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Singapore’s finance minister Lawrence Wong has been made prime ministerial heir apparent, as the ruling People’s Action Party seeks to recover public support and bolster the city-state’s status as an international financial hub.
Lee Hsien Loong, prime minister since 2004, announced on social media late on Thursday that ministers had backed Wong to be leader of the ruling People’s Action Party’s so-called “fourth generation team” with “overwhelming support”. The fourth generation team is a group of younger ministers lined up to take the reins of the governing party, putting its leader on course to be the next prime minister.
“This decision on succession is a crucial one for Singapore,” Lee said. “It will ensure the continuity and stability of leadership that are the hallmarks of our system.” Wong, 49, would be only the fourth leader of the quasi-authoritarian state in its 56-year history.
The announcement comes as the PAP, which has governed since independence and transformed Singapore into an international business centre, faces pressure to control immigration and navigate an increasingly divided geopolitical environment.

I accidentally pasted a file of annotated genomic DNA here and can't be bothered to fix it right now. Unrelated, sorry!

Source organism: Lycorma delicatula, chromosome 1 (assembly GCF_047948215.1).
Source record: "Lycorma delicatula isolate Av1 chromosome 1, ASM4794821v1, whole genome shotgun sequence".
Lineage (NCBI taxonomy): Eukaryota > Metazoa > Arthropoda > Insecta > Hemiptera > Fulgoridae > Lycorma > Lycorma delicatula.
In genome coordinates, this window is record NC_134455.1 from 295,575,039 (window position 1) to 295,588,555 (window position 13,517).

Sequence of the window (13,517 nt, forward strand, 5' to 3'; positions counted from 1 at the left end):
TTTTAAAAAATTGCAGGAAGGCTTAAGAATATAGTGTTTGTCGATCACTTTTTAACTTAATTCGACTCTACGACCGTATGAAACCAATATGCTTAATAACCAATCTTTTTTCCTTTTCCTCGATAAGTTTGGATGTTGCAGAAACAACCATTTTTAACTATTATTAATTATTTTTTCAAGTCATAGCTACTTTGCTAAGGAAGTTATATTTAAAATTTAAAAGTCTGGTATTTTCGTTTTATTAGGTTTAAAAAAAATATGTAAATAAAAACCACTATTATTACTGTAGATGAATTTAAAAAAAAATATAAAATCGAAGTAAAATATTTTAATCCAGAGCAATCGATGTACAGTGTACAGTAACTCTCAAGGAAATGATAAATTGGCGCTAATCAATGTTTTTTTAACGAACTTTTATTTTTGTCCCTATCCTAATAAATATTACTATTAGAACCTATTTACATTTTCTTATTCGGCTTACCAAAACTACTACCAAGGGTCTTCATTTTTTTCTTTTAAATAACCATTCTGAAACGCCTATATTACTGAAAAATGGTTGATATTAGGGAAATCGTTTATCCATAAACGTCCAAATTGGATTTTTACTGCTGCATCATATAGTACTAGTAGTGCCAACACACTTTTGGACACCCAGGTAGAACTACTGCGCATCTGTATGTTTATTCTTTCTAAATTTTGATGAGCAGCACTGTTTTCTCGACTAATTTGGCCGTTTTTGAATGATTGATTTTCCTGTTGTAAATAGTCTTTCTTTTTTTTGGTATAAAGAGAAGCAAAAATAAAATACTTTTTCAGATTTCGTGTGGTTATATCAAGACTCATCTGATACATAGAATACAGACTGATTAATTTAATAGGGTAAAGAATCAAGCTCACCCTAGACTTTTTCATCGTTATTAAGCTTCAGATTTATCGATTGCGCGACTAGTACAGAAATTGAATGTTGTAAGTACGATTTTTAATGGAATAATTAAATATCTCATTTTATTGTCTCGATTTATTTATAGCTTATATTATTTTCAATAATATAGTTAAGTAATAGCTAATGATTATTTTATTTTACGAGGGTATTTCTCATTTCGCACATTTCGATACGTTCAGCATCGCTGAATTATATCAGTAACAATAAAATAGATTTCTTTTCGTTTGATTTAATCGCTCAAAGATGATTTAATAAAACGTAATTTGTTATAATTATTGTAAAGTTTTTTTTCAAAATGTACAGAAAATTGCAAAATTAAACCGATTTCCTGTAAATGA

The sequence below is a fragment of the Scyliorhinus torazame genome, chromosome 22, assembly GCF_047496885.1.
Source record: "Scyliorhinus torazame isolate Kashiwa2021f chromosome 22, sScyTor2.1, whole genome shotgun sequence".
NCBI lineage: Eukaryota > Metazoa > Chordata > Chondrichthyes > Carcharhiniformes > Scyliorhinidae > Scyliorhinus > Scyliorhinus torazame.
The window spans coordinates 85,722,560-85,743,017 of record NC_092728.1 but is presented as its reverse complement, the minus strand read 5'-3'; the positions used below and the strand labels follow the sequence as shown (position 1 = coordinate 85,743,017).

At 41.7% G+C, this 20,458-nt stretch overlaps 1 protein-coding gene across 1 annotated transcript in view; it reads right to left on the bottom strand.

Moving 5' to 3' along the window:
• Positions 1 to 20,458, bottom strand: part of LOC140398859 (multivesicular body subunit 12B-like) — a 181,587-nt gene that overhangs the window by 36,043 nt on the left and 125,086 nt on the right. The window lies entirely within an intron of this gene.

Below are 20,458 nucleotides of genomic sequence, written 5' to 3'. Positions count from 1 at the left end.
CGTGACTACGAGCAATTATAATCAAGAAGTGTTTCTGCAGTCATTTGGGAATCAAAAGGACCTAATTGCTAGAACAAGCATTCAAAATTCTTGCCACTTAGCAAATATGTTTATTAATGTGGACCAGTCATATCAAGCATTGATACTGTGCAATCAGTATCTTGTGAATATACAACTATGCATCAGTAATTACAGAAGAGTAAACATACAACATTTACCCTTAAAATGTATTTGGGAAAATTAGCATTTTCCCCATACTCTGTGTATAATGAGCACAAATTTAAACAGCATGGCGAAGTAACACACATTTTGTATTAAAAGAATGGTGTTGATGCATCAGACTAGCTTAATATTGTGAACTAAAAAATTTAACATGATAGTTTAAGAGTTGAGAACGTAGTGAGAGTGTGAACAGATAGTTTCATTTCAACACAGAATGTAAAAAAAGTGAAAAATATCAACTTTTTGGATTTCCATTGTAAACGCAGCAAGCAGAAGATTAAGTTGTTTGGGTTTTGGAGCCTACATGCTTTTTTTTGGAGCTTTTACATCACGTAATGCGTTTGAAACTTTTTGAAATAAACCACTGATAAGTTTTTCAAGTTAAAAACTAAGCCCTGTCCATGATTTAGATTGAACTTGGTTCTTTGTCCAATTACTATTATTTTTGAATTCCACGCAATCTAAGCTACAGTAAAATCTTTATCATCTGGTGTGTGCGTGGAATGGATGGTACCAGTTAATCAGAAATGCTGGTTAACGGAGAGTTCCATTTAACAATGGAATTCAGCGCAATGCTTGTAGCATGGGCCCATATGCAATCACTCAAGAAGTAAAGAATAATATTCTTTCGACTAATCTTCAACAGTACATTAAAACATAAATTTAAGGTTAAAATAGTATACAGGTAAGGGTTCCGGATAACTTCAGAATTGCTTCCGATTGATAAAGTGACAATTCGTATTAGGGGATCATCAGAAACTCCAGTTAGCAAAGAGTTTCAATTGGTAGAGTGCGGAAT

Do think Lawrence Wong is the right choice to be Singapore’s prime minister? Tell me what you think at [email protected]. Thanks for reading FirstFT Asia — Emily
The latest from the war in Ukraine:
Breaking news: Russia’s flagship naval vessel in the Black Sea, the Moskva, has sunk, the country’s defence ministry confirmed.
Inflation: Policymakers at central banks in Singapore and South Korea have become the latest to tighten monetary policy as the war in Ukraine stokes global inflation.
Sanctions: The UK is to freeze an estimated £10bn of assets held by two longstanding business associates of Roman Abramovich. Catch up with our explainer on why the US has only hit some Russian oligarchs with sanctions.
Wall Street: US banks this week detailed billions of dollars in potential losses from the Russia’s invasion of Ukraine, while warning that they saw no end in sight for the market turbulence.
Opinion: Western voters face a choice: peace in Ukraine or keeping on the air con as the war pushes energy prices up, writes Gillian Tett.
Five more stories in the news
1. Elon Musk offers to buy Twitter at $43bn valuation The Tesla boss has made a hostile bid for Twitter with an offer that values the company at $43.4bn, although he acknowledged his gambit to take the social media platform private may fail.
2. China escalates zero-Covid propaganda China’s official Xinhua news agency published an article today warning that the country’s medical system risked “breaking down” in the event of a mass Covid outbreak. It follows comments from President Xi Jinping who yesterday called on citizens to “overcome complacency” in “response to the virus’s mutation”.
3. Pakistan army dismisses Imran Khan’s US conspiracy claim In rare public comments on Thursday, Major General Babar Iftikhar, the army’s spokesperson, denied Imran Khan’s assertions that Pakistan’s national security committee had concluded last month that there was a conspiracy to end the former cricket star’s premiership.